A vegan TV show about Travel and Food
A follower/friend/fellow intrepid herbivore recently posted a question to our Facebook page asking for tips about travelling and eating in Central America. Because I had such a great time when I visited Costa Rica in 2010, there is simply not room for me to respond through a Facebook status alone! While I only spent one week in Costa Rica and thus cannot speak for the rest of the region, I can say that this was one of the easiest and most enjoyable countries to eat vegan food I have visited yet–and that’s saying a lot!
The national dish of Costa Rica is called a “casado,” and is available in just about any restaurant or food stall. It is essentially a plate of rice and beans accompanied by…anything else. It usually features a side of fried plantain and then whatever the featured item might be. If you simply ask for a “casado vegetariano,” each cook will surprise you with their own interpretation! Be sure to specify “sin huevos” and “sin queso” to avoid being served eggs and cheese (which could well happen if you don’t say something).
Besides thoroughly enjoying hikes in Manuel Antonio National Park, a visit by bus to Domenical with an unforgettable walk along the most epically gorgeous coastline I’ve ever seen in my life (also a nearly near encounter with crocodiles), I had the opportunity to visit Villa Vanilla, a sustainable spice plantation in the forest.
They grow cacao, vanilla, peppercorns, turmeric, ginger and cinnamon! I sometimes sit and muse about food (it’s true), and occasionally I will try to catalogue my memories and recall/identify the most delicious things I have ever experienced. Hands down (and I swear to you I have actually given this a lot of thought over the past three years, it is NOT a hyperbolic rambling of someone trying to prove a point), the most delicious thing I have ever eaten in my entire life of eating was this freshly stripped bark of a just-harvested cinnamon tree.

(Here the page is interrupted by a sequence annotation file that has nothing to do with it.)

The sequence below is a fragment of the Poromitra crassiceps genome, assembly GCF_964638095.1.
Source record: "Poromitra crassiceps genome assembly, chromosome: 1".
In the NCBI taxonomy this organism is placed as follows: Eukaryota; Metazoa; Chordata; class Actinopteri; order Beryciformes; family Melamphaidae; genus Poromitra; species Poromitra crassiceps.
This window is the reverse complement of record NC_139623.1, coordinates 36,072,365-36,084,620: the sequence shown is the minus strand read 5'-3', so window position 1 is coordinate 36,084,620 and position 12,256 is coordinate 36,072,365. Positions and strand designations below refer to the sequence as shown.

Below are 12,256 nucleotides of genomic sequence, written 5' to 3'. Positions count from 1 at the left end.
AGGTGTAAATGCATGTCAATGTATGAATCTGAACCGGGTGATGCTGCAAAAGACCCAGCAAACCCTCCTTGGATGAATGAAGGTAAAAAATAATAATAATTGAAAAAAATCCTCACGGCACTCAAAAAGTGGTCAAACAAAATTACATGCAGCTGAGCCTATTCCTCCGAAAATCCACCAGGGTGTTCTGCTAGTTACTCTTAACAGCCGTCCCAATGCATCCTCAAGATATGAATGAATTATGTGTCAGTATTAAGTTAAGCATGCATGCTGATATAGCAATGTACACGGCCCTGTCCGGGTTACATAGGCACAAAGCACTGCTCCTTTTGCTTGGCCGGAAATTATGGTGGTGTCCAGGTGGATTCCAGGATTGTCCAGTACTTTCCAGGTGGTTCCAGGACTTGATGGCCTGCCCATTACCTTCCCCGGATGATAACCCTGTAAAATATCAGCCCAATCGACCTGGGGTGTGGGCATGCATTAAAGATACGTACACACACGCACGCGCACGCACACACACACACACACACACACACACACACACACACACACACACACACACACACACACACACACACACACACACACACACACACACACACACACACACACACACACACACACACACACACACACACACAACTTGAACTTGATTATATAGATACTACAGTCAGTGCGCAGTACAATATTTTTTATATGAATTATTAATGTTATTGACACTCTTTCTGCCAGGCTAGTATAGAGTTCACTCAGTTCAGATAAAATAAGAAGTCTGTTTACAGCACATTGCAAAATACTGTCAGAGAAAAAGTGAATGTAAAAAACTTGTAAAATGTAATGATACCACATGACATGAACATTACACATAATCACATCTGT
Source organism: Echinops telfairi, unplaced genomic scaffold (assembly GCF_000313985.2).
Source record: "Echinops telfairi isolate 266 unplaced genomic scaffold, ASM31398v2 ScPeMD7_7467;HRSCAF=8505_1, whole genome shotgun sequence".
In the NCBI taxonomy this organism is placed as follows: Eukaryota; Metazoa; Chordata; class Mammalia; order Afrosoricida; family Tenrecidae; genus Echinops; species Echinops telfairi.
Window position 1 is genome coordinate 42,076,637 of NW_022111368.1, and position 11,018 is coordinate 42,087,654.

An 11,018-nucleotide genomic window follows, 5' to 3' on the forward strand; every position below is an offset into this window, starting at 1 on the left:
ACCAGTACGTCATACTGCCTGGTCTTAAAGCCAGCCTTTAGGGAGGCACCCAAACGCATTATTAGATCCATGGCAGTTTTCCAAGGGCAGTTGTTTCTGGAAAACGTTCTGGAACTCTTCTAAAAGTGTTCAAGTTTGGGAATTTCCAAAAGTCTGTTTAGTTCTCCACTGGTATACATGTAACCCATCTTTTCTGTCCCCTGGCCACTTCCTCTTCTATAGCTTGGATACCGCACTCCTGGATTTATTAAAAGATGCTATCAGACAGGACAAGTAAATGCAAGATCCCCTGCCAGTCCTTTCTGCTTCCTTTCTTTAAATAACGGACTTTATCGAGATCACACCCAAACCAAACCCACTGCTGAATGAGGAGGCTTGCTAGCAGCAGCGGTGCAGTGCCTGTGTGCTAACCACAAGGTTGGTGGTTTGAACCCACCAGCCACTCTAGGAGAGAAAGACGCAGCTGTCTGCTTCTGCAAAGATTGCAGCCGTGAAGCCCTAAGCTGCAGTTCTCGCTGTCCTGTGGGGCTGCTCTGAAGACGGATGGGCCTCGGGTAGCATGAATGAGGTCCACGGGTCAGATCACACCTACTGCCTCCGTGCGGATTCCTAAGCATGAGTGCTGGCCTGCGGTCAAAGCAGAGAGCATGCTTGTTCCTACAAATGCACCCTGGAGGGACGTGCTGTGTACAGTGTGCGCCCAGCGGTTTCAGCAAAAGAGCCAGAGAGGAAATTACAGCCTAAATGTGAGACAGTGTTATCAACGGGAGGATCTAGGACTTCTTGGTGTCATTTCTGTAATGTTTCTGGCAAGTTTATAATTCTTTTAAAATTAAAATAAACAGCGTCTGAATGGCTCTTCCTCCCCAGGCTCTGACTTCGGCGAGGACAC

Yes, they handed us a piece of wood and instructed us to chew on it, and it definitely felt like you were chewing on the bark of a tree, but it was sweet, spicy and subtly juicy. It tasted nothing like the powdered cinnamon you buy in cans (and in fact, I learned a lot about the difference between “cinnamon” and “cassia”–two related but entirely different plants. Most “cinnamon” marketed in the United States is actually cassia–if you’re curious, try tracking down some “true cinnamon” or “ceylon cinnamon,” and you’ll be tasting the tree that I had here). My guide at Villa Vanilla was awesome and it was an incredibly informative tour about cultivated rainforest farming.
They served us samples of all of their crops (some vehicles of which were not vegan, such as cacao cookies made with butter and cinnamon ice cream made with dairy), but they made an exquisite cinnamon tea and of course you could taste all of the spices straight off the plant, which was cool. This was my first time eating a straight-up cocoa bean right out of a pod and that was awesome.
Costa Rica is FOR SURE on my list of places to return to at the first available heartbeat!
I am also keen to explore other parts of Central America, and I know that I will eat extremely well with the abundance of rice and beans as well as glorious, glorious tropical fruit! I don’t have pictures of it all, but my bus ride took a detour through a banana grove and past vast orchards of papaya trees. I ate so much guava, star fruit,pineapple, plantain…oh! The fried plantain! So good. You are going to love it there. Just don’t feed the monkeys!